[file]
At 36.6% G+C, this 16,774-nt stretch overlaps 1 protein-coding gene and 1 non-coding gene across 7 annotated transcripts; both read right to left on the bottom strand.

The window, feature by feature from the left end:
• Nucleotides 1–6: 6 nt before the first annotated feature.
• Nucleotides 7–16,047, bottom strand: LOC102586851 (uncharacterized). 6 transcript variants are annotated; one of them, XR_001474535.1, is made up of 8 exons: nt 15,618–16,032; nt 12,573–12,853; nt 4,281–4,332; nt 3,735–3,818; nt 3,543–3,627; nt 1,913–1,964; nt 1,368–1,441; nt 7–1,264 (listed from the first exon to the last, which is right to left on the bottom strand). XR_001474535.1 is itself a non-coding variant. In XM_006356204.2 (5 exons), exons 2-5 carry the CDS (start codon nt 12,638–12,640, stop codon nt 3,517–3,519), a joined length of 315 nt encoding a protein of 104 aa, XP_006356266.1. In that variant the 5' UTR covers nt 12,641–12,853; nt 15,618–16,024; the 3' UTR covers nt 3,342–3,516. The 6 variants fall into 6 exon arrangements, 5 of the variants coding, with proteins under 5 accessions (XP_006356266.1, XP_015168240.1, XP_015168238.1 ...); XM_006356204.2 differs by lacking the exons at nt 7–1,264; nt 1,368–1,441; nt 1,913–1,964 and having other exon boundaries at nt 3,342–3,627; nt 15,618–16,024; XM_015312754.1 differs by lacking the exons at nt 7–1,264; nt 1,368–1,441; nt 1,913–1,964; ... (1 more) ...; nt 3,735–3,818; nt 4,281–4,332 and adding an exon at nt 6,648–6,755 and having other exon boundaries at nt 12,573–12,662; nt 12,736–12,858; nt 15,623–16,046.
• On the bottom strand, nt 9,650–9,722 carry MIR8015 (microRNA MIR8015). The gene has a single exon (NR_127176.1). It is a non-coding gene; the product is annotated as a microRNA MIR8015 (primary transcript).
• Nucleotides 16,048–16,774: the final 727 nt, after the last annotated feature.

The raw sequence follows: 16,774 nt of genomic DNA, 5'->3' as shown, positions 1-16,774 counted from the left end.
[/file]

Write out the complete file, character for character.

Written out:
At 36.6% G+C, this 16,774-nt stretch overlaps 1 protein-coding gene and 1 non-coding gene across 7 annotated transcripts; both read right to left on the bottom strand.

The window, feature by feature from the left end:
• Nucleotides 1–6: 6 nt before the first annotated feature.
• Nucleotides 7–16,047, bottom strand: LOC102586851 (uncharacterized). 6 transcript variants are annotated; one of them, XR_001474535.1, is made up of 8 exons: nt 15,618–16,032; nt 12,573–12,853; nt 4,281–4,332; nt 3,735–3,818; nt 3,543–3,627; nt 1,913–1,964; nt 1,368–1,441; nt 7–1,264 (listed from the first exon to the last, which is right to left on the bottom strand). XR_001474535.1 is itself a non-coding variant. In XM_006356204.2 (5 exons), exons 2-5 carry the CDS (start codon nt 12,638–12,640, stop codon nt 3,517–3,519), a joined length of 315 nt encoding a protein of 104 aa, XP_006356266.1. In that variant the 5' UTR covers nt 12,641–12,853; nt 15,618–16,024; the 3' UTR covers nt 3,342–3,516. The 6 variants fall into 6 exon arrangements, 5 of the variants coding, with proteins under 5 accessions (XP_006356266.1, XP_015168240.1, XP_015168238.1 ...); XM_006356204.2 differs by lacking the exons at nt 7–1,264; nt 1,368–1,441; nt 1,913–1,964 and having other exon boundaries at nt 3,342–3,627; nt 15,618–16,024; XM_015312754.1 differs by lacking the exons at nt 7–1,264; nt 1,368–1,441; nt 1,913–1,964; ... (1 more) ...; nt 3,735–3,818; nt 4,281–4,332 and adding an exon at nt 6,648–6,755 and having other exon boundaries at nt 12,573–12,662; nt 12,736–12,858; nt 15,623–16,046.
• On the bottom strand, nt 9,650–9,722 carry MIR8015 (microRNA MIR8015). The gene has a single exon (NR_127176.1). It is a non-coding gene; the product is annotated as a microRNA MIR8015 (primary transcript).
• Nucleotides 16,048–16,774: the final 727 nt, after the last annotated feature.

The raw sequence follows: 16,774 nt of genomic DNA, 5'->3' as shown, positions 1-16,774 counted from the left end.